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Can I Keep My Jersey?: 11 Teams, 5 Countries, and 4 Years in My Life as a Basketball Vagabond Hardcover – May 15, 2007

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*Starred Review* Paul Shirley is 6 feet 10 inches tall, can play basketball well enough to hang around the fringes of the NBA, and has written one of the best three or four pro-basketball books ever, ranking right up there with Bill Bradley's Life on the Runand Bill Russell's Go Up for Glory. It takes the form of a hoopster's travelogue, as Shirley recounts tales of his gypsylike career, playing the game in such hot spots as Yakima, Washington. At each stop across five countries, he reflects on the peculiar basketball ambience of these not-always-sports-savvy locales, and he offers insight into his own sometimes eccentric but always self-aware state of mind as well as the befuddling behavior of his fellow travelers. His triumphs are relatively few but exhilarating, his disappointments frequent and potentially devastating, but he perseveres through humor and the cathartic exercise of writing about his experiences. Shirley's blog, from which much of this book is derived, is well known among hoop junkies, but this print incarnation should reach a much larger audience. Displaying deep reverence for the game and remarkable insight into those who make it their vocation, it's destined to become a classic of sports literature. Wes Lukowsky
Copyright © American Library Association. All rights reserved

About the Author

Paul Shirley has played for eleven professional basketball teams in the six years since he graduated from Iowa State University, where he was an engineering major and an academic All-American. While with the Phoenix Suns in 2005, he blogged about his experiences with the team on When not trying to catch on with yet another pro club, Shirley authors a column for called “My So-Called Career,” and he has even co-written and produced a television pilot based on his life in basketball.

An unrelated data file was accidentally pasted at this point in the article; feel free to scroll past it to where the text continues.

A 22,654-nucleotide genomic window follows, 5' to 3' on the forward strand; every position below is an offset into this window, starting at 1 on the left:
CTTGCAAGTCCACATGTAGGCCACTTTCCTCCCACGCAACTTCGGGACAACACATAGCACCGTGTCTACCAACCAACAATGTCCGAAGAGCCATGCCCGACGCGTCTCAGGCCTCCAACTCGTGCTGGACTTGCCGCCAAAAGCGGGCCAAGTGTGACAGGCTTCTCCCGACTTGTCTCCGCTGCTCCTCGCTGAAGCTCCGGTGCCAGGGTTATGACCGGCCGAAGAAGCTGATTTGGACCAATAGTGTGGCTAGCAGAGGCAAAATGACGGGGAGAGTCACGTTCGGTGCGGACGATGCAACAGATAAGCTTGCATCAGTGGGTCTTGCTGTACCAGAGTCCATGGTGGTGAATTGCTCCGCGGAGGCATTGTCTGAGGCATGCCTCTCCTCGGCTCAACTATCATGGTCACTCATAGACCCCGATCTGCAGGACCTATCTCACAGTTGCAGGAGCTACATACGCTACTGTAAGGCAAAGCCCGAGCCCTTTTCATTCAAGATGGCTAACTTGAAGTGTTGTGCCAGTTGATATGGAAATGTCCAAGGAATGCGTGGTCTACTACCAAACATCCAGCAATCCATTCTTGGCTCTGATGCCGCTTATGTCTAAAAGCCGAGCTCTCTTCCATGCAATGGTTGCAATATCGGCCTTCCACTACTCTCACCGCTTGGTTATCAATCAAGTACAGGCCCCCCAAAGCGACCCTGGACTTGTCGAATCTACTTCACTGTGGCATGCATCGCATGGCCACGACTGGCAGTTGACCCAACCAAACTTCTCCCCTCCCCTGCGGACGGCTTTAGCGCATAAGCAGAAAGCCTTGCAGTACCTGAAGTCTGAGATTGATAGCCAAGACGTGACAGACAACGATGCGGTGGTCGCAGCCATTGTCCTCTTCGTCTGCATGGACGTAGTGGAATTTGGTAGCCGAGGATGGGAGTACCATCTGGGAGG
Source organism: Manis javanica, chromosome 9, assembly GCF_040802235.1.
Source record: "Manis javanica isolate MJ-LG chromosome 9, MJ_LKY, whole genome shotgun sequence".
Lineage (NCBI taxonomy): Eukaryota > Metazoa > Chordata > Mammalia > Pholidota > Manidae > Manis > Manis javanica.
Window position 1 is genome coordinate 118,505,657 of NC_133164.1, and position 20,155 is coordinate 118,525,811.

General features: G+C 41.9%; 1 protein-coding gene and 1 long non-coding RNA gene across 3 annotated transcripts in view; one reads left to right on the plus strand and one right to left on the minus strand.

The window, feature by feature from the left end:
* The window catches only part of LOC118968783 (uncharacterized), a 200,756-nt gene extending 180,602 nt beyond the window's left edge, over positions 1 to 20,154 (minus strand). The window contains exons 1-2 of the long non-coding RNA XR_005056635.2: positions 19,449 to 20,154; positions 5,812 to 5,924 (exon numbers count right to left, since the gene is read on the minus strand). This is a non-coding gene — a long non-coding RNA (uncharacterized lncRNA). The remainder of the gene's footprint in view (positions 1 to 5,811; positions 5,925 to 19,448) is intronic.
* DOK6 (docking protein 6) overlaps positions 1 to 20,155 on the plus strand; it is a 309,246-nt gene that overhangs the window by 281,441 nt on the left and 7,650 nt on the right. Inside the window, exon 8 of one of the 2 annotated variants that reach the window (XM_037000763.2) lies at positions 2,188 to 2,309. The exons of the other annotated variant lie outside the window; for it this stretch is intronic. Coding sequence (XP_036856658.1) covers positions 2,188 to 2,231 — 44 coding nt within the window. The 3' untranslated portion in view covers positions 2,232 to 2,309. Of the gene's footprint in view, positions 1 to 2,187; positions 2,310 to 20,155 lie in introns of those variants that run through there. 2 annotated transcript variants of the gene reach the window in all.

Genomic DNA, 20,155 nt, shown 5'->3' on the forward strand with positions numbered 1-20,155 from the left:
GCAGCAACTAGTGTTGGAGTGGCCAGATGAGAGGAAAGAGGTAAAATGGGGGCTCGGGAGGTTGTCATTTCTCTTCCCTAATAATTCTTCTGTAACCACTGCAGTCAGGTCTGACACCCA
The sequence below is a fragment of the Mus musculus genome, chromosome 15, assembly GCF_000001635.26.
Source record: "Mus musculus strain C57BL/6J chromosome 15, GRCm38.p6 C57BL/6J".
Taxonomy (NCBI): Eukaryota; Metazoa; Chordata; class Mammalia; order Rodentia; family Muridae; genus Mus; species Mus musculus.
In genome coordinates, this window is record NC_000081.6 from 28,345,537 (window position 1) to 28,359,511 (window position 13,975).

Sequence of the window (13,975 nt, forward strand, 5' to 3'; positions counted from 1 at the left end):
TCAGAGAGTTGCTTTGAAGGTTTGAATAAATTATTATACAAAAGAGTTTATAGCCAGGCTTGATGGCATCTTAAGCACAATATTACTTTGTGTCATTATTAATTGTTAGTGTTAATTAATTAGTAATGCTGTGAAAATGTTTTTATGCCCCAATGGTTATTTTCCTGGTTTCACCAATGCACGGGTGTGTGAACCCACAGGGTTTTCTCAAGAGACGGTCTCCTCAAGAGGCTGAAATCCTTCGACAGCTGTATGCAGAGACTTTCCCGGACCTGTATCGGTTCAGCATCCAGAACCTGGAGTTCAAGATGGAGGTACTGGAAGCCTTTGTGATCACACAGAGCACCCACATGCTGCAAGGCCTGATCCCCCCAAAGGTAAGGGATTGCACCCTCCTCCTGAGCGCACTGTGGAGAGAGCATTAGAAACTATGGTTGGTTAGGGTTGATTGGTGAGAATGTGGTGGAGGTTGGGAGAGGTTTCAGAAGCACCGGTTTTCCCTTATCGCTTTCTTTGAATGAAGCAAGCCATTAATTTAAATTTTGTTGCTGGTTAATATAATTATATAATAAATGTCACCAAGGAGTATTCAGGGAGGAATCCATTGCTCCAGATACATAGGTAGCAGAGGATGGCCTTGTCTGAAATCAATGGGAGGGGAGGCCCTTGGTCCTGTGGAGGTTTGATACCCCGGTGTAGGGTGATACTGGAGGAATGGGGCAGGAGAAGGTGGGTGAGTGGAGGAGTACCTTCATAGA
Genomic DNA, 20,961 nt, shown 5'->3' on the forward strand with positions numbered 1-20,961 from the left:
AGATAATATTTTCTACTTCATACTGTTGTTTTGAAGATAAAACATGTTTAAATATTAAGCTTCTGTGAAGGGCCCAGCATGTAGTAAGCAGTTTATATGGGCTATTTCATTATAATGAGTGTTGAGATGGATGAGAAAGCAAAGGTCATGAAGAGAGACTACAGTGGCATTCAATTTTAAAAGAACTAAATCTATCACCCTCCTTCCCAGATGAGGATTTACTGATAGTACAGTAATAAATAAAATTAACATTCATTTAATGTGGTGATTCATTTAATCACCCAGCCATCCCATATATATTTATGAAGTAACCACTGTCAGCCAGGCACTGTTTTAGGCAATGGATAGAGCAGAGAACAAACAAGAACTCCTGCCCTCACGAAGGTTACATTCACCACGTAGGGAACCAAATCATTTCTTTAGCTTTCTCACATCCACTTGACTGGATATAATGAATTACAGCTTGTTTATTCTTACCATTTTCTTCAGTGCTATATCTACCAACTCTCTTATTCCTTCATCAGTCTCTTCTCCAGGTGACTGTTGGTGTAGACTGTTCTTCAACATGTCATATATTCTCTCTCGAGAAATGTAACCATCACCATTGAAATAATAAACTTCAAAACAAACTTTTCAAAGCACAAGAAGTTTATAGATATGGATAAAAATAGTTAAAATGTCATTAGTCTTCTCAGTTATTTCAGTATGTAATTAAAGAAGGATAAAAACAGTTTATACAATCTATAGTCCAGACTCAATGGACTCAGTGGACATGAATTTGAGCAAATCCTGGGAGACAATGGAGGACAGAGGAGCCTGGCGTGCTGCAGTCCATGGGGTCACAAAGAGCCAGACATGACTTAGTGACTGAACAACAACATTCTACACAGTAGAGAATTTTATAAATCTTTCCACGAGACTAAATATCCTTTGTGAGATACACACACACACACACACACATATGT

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Product Details

  • Hardcover: 336 pages
  • Publisher: Villard; 1 edition (May 15, 2007)
  • Language: English
  • ISBN-10: 034549136X
  • ISBN-13: 978-0345491367
  • Product Dimensions: 6.4 x 1.1 x 9.5 inches
  • Shipping Weight: 1.1 pounds
  • Average Customer Review: 3.6 out of 5 stars  See all reviews (65 customer reviews)
  • Amazon Best Sellers Rank: #870,994 in Books (See Top 100 in Books)

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Customer Reviews

3.6 out of 5 stars

Most Helpful Customer Reviews

24 of 29 people found the following review helpful By Vallejo Reader on December 23, 2007
Format: Hardcover
A reasonably intelligent young man gets paid a more than decent wage to play a game he sometimes loves. Along the way he travels the world, deals with uncertainty and illness, and lives and works with people from profoundly different backgrounds than his own. In the hands of someone with an open mind, a curious nature and a willingness to learn, the result might have been an insightful and fascinating book. Bill Bradley's Life on the Run, or Ken Dryden's The Game are two classic examples of how a sports memoir can be about much more than a game.

Paul Shirley had the chance for such a book, especially given his position of the far edge of his profession, where he had to fight hard to keep his professional career alive. Instead, what emerged was a book that, while periodically clever, grows increasingly tiresome as the pages turn.

Almost everyone Shirley meets is, for him, somehow lacking. Yet when Paul Shirley makes so few friends on so many teams in so many countries, the obvious question is whether it might just be the author who is at fault.
A subtitle for the book might have been "My deep contempt for just about everyone I ever met and most countries, too." Contempt isn't witty and it isn't smart. It's just boring, isolating and, in the end, a little sad.

The basic plot repeats with each chapter: A) anxiety about getting a job, B) getting a job, C) how the new job proved boring/stupid/unworthy, D) how the location of the job proved dreadful, E) how the people with whom the author worked proved too dumb or too religious to be worth the author's time, conversation or interest and F) how it all fell apart, causing him to return to A) above.